Turbo Abrasive Machining
Turbo-Abrasive Machining — for more info: contact Dr Michael Massarsky firstname.lastname@example.org or 917 518 8205
Mass finishing complex part shapes is one of the most challenging problems facing manufacturers today. Many parts are still manually deburred and finished because of their complex geometric forms. This labor intensive manual handling and finishing of parts and components have had a negative impact on manufacturing process productivity and the uniformity of surface finish quality.A recent development, TURBO-ABRASIVE technology for edge and surface finishing or final machining utilizes free abrasive grain, has been a cost effective and efficient alternative to manual finishing of complex part shapes. TURBO-ABRASIVE finishing or machining (TAM) offers an economical and environmentally friendly method for mechanizing, automating and simplifying finishing operations that until now required manual deburring and/or finishing. Additionally, the TAM finishing method offers surface finishes that are substantially improved when compared with manual or less advanced finishing procedures.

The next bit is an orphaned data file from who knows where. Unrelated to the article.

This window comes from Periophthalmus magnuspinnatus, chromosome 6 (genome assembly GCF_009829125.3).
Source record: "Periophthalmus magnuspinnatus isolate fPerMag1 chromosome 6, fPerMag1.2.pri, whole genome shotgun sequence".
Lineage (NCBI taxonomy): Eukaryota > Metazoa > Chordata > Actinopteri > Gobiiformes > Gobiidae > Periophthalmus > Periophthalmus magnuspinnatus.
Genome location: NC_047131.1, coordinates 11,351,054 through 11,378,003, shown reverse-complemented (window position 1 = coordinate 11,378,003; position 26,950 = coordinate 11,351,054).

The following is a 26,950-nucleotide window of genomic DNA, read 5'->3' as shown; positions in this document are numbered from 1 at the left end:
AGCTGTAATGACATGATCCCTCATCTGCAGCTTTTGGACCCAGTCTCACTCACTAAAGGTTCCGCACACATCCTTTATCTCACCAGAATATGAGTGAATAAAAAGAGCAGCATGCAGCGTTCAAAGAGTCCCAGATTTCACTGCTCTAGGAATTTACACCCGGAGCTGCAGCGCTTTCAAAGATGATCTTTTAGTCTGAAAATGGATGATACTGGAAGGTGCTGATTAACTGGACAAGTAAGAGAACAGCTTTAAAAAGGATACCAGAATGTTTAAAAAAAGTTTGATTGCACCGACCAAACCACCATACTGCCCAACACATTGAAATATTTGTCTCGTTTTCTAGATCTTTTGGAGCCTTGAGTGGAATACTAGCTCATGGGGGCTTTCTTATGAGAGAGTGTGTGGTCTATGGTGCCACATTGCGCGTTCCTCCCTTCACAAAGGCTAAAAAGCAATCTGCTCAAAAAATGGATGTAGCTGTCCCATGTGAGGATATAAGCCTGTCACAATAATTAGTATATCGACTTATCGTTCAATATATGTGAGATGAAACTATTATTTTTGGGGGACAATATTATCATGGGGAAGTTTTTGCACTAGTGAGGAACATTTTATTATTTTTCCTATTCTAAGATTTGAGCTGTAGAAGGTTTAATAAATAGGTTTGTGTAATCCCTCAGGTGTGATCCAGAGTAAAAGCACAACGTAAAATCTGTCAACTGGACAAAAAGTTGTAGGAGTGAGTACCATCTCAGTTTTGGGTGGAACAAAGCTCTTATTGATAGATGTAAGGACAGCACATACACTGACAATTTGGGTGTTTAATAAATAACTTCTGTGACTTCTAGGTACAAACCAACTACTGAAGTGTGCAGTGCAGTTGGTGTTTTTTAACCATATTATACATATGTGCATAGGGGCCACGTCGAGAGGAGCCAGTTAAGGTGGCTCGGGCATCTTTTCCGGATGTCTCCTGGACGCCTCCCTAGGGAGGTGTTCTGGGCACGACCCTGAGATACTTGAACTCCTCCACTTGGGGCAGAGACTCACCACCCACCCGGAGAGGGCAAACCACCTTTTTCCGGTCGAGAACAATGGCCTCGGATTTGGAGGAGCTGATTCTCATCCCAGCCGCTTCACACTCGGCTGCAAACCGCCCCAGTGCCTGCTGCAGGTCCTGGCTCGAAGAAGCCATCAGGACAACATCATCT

The technology for Turbo-Abrasive finishing of complex part shapes (TAM – technology) was an outgrowth of research carried out in the mid 1970’s, but has not been available for use in North America until very recently. This technology has several advantages in comparison with several other mechanical finishing processes. Some of these advantages are:
* The high flow of free abrasive grain allows for penetration of abrasive media particles into difficult to access part areas that require edge and surface finish improvement.
* Low energy consumption;
* Simple tooling, processing, and maintenance requirements;
* Combination of sufficiently high rates of metal removal with improved physical and mechanical properties of metal surfaces, including residual compressive stress and contact rigidity improvements.
This new technology provides the solution for many surface finishing problems that cannot be efficiently processed by conventional methods and have until now required significant use of skilled manual labor.